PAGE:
Polymers and polyelectrolytes of various conformations are used in many applications where there is a need to tailor the interfacial properties to promote a certain interaction with the surrounding environment. Here we show how polymer layer crosslinking and collapse can be characterized.
Monitoring water release and crosslinking of thin films
To tailor the interfacial properties of these layers, it is important to characterize and understand the conformational behavior, such as the degree of hydration and transitions from a hydrated to a collapsed or crosslinked state, and vice versa, Figure 1. The swelling and collapse of polymer brushes, and other thin films, can be characterized by QCM-D and other technologies, which will sense the water uptake and water release as changes in mass.
Figure 1. From left to right, this schematic illustration shows how a thick and hydrated film releases water and collapses into a thin layer at the surface.
Example of polymer brush collapse and cross-linking
As an example, let’s look at the transitions between hydrated and dehydrated states of polymer brushes made of chitosan. At low pH, the brush will be in a hydrated state, while at high pH it will be in a dehydrated state. It is also possible to use anions for crosslinking of the brush.
First, the QCM-D sensor is coated with the polymer. Next, the chitosan polymer brush layer is exposed to solutions of different pH and counter-anion type and the effect on the film thickness is monitored.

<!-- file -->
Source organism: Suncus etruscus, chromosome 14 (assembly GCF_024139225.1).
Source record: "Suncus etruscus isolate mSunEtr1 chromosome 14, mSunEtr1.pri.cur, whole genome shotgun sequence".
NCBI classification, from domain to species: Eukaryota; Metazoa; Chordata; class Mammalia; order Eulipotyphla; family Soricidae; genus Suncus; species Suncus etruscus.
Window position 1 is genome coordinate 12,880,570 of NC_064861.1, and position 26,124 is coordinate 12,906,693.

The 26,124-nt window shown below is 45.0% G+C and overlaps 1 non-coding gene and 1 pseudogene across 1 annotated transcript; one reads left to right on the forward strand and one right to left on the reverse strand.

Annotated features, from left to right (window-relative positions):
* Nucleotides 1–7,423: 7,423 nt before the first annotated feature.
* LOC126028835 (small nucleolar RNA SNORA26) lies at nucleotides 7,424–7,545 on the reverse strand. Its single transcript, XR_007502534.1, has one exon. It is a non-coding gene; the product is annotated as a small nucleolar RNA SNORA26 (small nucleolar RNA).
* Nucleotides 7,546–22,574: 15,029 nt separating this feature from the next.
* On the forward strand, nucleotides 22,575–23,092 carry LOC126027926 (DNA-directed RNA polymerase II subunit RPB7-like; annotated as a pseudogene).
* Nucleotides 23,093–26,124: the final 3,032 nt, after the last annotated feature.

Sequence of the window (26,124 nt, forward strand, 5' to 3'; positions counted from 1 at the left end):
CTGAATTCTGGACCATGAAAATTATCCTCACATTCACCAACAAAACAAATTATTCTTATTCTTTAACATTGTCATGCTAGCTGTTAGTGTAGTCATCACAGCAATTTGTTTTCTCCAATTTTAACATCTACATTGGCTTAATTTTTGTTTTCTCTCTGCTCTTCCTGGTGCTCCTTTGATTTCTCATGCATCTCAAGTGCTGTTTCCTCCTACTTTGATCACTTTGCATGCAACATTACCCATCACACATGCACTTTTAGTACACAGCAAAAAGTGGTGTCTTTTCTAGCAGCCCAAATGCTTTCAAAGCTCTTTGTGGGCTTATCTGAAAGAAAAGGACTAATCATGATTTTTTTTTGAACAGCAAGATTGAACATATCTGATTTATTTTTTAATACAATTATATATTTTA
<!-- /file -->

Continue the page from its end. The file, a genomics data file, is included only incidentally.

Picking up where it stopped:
The results, Fig. 2., show how the thickness of the polymer varies as it goes through the swelling and collapse transformation when the pH and counter-anion are varied. It is also interesting to note that when the citrate anions are replacing the acetate anions (similar pH, step 2 in the figure), ionic cross-links are formed, which results in a collapse of brush layer.
Figure 21. (Top) The thickness of the Chitosan brush layers when exposed to different solution pH and counter-ions. (Bottom) Schematic illustration of the structure of the chitosan brush layer as a function of pH and counter-ion type.
Polymer brushes, multilayers and hydrogels, i.e. cross-linked polymer networks, are all, more or less, hydrated and viscoelastic, depending on the molecular conformation at the interface. The conformation will have a major impact on the resulting interfacial properties and will influence the interaction with the ambient such as e.g. protein adsorption or prevention of bacteria adhesion. The conformation of the polymer layer can be characterized with for example QCM-D, which also enables straightforward detection of polymer brush transitions between hydrated and non-hydrated states.
Download the overview to read more about what information you can obtain with QSense QCM-D.
1. H-S Lee, et al., J. Mater. Chem., 22, 19605, 2012
1. Figures are reproduced from Ref. 1 with permission from The Royal Society of Chemistry
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